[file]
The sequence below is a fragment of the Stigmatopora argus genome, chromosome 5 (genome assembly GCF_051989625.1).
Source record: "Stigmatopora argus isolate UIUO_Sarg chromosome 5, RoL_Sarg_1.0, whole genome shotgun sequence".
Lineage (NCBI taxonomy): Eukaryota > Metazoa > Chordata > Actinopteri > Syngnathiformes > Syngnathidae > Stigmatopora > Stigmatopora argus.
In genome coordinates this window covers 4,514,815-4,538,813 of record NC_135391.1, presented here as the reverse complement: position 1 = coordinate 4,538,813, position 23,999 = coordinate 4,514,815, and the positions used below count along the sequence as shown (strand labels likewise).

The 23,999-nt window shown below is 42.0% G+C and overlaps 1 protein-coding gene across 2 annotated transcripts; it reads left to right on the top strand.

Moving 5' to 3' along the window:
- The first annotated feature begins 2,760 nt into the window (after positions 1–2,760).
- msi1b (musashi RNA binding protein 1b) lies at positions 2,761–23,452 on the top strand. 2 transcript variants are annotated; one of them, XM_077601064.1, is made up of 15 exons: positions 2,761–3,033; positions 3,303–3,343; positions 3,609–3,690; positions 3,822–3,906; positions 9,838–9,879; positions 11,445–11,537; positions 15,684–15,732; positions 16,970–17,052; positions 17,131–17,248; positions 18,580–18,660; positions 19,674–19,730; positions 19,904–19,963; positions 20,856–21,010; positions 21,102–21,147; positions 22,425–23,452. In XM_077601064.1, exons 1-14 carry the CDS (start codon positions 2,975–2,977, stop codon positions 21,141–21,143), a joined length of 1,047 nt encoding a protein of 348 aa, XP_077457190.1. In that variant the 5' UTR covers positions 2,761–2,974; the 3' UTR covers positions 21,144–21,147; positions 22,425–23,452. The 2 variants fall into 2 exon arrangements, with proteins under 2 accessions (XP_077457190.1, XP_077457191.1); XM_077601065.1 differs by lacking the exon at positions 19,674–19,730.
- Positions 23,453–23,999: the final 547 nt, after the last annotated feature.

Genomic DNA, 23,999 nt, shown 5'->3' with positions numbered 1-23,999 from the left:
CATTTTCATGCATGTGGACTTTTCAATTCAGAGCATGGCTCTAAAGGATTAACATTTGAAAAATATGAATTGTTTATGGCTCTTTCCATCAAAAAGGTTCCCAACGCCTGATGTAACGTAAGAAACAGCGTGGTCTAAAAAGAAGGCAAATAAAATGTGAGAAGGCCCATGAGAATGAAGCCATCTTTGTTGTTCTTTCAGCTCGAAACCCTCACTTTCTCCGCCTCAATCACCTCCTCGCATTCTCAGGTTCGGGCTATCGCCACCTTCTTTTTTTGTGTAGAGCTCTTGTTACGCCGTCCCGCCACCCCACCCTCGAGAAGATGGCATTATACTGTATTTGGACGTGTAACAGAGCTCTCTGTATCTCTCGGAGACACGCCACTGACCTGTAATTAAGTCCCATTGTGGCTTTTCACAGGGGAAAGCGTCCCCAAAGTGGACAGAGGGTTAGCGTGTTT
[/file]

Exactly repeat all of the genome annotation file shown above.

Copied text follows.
The sequence below is a fragment of the Stigmatopora argus genome, chromosome 5 (genome assembly GCF_051989625.1).
Source record: "Stigmatopora argus isolate UIUO_Sarg chromosome 5, RoL_Sarg_1.0, whole genome shotgun sequence".
Lineage (NCBI taxonomy): Eukaryota > Metazoa > Chordata > Actinopteri > Syngnathiformes > Syngnathidae > Stigmatopora > Stigmatopora argus.
In genome coordinates this window covers 4,514,815-4,538,813 of record NC_135391.1, presented here as the reverse complement: position 1 = coordinate 4,538,813, position 23,999 = coordinate 4,514,815, and the positions used below count along the sequence as shown (strand labels likewise).

The 23,999-nt window shown below is 42.0% G+C and overlaps 1 protein-coding gene across 2 annotated transcripts; it reads left to right on the top strand.

Moving 5' to 3' along the window:
- The first annotated feature begins 2,760 nt into the window (after positions 1–2,760).
- msi1b (musashi RNA binding protein 1b) lies at positions 2,761–23,452 on the top strand. 2 transcript variants are annotated; one of them, XM_077601064.1, is made up of 15 exons: positions 2,761–3,033; positions 3,303–3,343; positions 3,609–3,690; positions 3,822–3,906; positions 9,838–9,879; positions 11,445–11,537; positions 15,684–15,732; positions 16,970–17,052; positions 17,131–17,248; positions 18,580–18,660; positions 19,674–19,730; positions 19,904–19,963; positions 20,856–21,010; positions 21,102–21,147; positions 22,425–23,452. In XM_077601064.1, exons 1-14 carry the CDS (start codon positions 2,975–2,977, stop codon positions 21,141–21,143), a joined length of 1,047 nt encoding a protein of 348 aa, XP_077457190.1. In that variant the 5' UTR covers positions 2,761–2,974; the 3' UTR covers positions 21,144–21,147; positions 22,425–23,452. The 2 variants fall into 2 exon arrangements, with proteins under 2 accessions (XP_077457190.1, XP_077457191.1); XM_077601065.1 differs by lacking the exon at positions 19,674–19,730.
- Positions 23,453–23,999: the final 547 nt, after the last annotated feature.

Genomic DNA, 23,999 nt, shown 5'->3' with positions numbered 1-23,999 from the left:
CATTTTCATGCATGTGGACTTTTCAATTCAGAGCATGGCTCTAAAGGATTAACATTTGAAAAATATGAATTGTTTATGGCTCTTTCCATCAAAAAGGTTCCCAACGCCTGATGTAACGTAAGAAACAGCGTGGTCTAAAAAGAAGGCAAATAAAATGTGAGAAGGCCCATGAGAATGAAGCCATCTTTGTTGTTCTTTCAGCTCGAAACCCTCACTTTCTCCGCCTCAATCACCTCCTCGCATTCTCAGGTTCGGGCTATCGCCACCTTCTTTTTTTGTGTAGAGCTCTTGTTACGCCGTCCCGCCACCCCACCCTCGAGAAGATGGCATTATACTGTATTTGGACGTGTAACAGAGCTCTCTGTATCTCTCGGAGACACGCCACTGACCTGTAATTAAGTCCCATTGTGGCTTTTCACAGGGGAAAGCGTCCCCAAAGTGGACAGAGGGTTAGCGTGTTT